Sunday, February 07, 2010

The Ardent Heart

I knew J.D. Salinger. But he did not know me. I could not call him up whenever I felt like it. No one could. Because I knew J.D. Salinger like you knew him, the way he wanted to be known, through his work.
Umapagan Ampikaipakan mourns the passing of a favourite author in The New Straits Times, and he remembers how he read Catcher in the Rye at 13 :
I did not know J.D. Salinger then. All I knew was what some kid told me at school. He told me that John Lennon was dead, that someone had killed him, and that he done so after reading this particular book. ... For weeks afterwards, I would pore over the 192 pages of my tattered red and white Penguin edition, scanning through its minuscule 10-point font, for hidden messages, for secret codes. For something, anything, that would inspire murder. I read it forwards. I read it backwards. Needless to say, I discovered very little.
I remember reading the novel when I wasn't much older (probably 15 - in those days I had a very long bus journey to school and that was my perfect reading time). It was the quintessential teenage novel, the one that you had to read. 

But it was only last year that I came across his short fiction in Nine Stories (a tatty copy that Dina Zaman wanted "rehomed") and would consider myself haunted by the stories (particularly the autobiographical For Esme With Love and Squalor) and hungry for more.

Much of his short fiction though remains unpublished and there is also the hope (probably unfounded)  that there may be some unpublished works in his safe that  could at last see light of day. I hope so.

Do read Adam Gopnik's moving piece about Salinger in The New Yorker. As he quite rightly says  :
Writing, real writing, is done not from some seat of fussy moral judgment but with the eye and ear and heart; no American writer will ever have a more alert ear, a more attentive eye, or a more ardent heart than his.

(Pic from The New Yorker)

10 comments:

Greenbottle said...

at 13 he did that? im 100% sure he isn't being truthful.at 13 most kids don't know shit.

and i know for a fact that even at ripe old age of thirty and above tere are idiots who read harry fucking potter...

****

he remembers how he read Catcher in the Rye at 13 :

I did not know J.D. Salinger then. All I knew was what some kid told me at school. He told me that John Lennon was dead, that someone had killed him, and that he done so after reading this particular book. ... For weeks afterwards, I would pore over the 192 pages of my tattered red and white Penguin edition, scanning through its minuscule 10-point font, for hidden messages, for secret codes. For something, anything, that would inspire murder. I read it forwards. I read it backwards. Needless to say, I discovered very little.

bibliobibuli said...

something wrong with being a good reader by 13? they do exist y'know.

and yes, i agree that there are a very large number of what i call politely adult "marginal readers".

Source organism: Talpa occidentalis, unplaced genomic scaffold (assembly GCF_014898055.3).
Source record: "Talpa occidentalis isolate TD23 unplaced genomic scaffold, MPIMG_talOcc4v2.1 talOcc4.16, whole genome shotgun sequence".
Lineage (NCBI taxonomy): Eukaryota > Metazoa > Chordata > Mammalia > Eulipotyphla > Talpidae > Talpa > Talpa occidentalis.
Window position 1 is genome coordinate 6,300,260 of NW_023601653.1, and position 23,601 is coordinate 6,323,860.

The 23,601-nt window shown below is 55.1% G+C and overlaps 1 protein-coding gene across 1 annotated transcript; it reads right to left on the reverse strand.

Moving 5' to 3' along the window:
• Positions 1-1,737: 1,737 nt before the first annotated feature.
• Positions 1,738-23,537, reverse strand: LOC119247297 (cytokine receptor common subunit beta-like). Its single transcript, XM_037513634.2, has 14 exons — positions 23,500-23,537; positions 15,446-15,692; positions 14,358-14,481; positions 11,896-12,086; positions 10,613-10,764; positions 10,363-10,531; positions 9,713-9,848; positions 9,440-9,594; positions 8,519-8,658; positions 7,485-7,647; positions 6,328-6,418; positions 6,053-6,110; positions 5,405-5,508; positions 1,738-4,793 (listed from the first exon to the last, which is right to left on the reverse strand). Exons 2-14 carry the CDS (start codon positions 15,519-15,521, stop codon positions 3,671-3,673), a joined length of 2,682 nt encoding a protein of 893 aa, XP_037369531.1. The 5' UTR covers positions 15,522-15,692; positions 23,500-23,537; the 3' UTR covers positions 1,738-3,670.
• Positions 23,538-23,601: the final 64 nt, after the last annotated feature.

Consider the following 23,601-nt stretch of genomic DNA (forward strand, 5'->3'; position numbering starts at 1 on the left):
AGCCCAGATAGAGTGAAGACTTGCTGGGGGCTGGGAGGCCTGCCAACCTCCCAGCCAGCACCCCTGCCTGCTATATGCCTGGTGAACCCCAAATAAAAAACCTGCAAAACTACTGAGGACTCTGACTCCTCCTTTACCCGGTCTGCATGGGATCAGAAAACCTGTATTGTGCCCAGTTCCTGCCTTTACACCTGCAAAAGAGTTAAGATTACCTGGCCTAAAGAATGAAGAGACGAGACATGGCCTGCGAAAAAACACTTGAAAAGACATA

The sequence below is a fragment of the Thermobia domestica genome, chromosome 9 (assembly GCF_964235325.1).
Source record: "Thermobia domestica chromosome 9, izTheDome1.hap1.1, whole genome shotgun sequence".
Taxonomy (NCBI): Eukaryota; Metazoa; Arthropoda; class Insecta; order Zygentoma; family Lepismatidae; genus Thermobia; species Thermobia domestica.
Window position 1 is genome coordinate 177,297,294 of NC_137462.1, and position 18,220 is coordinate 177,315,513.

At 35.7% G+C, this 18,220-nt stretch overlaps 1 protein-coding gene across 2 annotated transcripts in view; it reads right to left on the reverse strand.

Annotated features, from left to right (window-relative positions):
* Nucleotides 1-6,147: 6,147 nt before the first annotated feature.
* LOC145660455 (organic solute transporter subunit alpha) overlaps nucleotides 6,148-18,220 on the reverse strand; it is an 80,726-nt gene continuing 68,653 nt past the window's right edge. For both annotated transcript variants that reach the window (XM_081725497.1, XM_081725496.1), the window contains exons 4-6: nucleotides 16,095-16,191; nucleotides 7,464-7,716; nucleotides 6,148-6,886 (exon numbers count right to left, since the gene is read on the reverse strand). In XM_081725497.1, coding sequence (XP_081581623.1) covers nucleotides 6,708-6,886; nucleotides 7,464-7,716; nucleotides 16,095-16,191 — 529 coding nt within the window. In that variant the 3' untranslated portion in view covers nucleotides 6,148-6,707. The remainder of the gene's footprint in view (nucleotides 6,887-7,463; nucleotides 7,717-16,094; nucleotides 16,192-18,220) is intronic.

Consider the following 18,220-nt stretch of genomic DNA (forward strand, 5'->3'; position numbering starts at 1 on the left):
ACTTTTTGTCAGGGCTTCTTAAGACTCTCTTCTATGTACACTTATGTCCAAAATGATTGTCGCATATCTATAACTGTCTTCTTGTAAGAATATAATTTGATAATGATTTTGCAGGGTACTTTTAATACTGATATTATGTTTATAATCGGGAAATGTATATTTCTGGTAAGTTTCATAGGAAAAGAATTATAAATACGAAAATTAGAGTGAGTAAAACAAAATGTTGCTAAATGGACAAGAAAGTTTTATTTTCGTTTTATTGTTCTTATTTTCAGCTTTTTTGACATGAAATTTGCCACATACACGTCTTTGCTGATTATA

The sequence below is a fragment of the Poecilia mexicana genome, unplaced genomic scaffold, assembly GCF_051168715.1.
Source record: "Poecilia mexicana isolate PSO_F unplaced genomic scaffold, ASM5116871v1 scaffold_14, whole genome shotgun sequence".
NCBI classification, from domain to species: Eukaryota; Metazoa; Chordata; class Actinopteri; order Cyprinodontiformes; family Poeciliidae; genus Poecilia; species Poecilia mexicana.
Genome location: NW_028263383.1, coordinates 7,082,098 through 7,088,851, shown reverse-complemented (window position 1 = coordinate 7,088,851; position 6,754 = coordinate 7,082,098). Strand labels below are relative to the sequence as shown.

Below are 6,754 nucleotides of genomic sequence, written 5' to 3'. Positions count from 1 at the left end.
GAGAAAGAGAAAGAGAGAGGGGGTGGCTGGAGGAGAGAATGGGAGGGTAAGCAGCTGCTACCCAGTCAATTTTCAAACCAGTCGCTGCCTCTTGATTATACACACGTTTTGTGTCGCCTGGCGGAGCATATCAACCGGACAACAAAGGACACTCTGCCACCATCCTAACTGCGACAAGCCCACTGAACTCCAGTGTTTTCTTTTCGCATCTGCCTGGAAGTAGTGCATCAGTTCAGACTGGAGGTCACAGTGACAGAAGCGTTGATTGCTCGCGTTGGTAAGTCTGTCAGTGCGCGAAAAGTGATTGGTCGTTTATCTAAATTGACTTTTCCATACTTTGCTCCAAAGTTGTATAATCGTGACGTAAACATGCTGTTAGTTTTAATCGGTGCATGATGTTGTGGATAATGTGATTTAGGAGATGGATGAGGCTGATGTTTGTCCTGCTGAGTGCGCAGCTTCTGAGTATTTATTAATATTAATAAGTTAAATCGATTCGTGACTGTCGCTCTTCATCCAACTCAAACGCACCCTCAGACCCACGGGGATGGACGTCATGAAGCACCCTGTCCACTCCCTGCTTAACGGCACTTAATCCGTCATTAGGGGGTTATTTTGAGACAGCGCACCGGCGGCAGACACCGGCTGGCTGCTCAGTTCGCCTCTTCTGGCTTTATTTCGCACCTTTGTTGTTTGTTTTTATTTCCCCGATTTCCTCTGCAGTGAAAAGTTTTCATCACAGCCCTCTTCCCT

umapagan said...

How very rude. ;)

bibliobibuli said...

someone else just emailed me to say the same thing, Uma! Greenbottle, you are outa line and really should say sorry.

Jane Sunshine said...

RIP JD Salinger. My favourite Salinger was Franny & Zooey (in fact, my fav all time book). This is my tribute from a sometime ago, with love and squalor:

http://splenderfulchronicles.blogspot.com/2006/02/my-intellectual-mrbig.html

Greenbottle said...

Mr uma and sharon;

i do apologize...really. i don't know what gets into me...my "greenbottle psyche" is very obnoxious a lot of times...but we're among book lovers and 'friends(?) so please don't take it to heart. anybody who loves "catcher in the rye" is my soulmate...but you know it's really difficult to think that a 13 year old is so mature and ...oh never miund...i'm just comparing to my 13 yr old self which was completely retarded.

sorry friends...

p.s ; i'm now in singapore airport on my way to n delhi and then to varanasi...so i guess (even as a practicing muslim) i can try to clease myself and be a little bit purer in my heart once i get back...

bibliobibuli said...

forgiven LOL

there are some books i think i read too young, but still loved. and when i returned to them later realised that i hadn't read them well enough. one example is "Lolita", and another "To kill a mockingbird". However, i don't think we should underestimate young readers, especially those with a lot of reading behind them already.

Lee Ee Leen said...

I read 'Wuthering Heights' when I was 10 (non abridged version) and 'Brideshead Revisited' when I was 14.

when it comes to reading, age doesn't enter into it. Some people neverstart at all

Damyanti said...

I had read Anna Karenina, Madam Bovary, Tale of Two Cities, a whole lot of Maugham and Chekov by the time I was 13, and I don't think it is impossible at all. yes, I probably revisited them as an adult and picked up the nuances I had missed as a child.

If you read you read, age doesn't come into the equation...

Anonymous said...

FWIW greenbottle, I started reading at 7. I wouldn't say it's made my life any better for it though.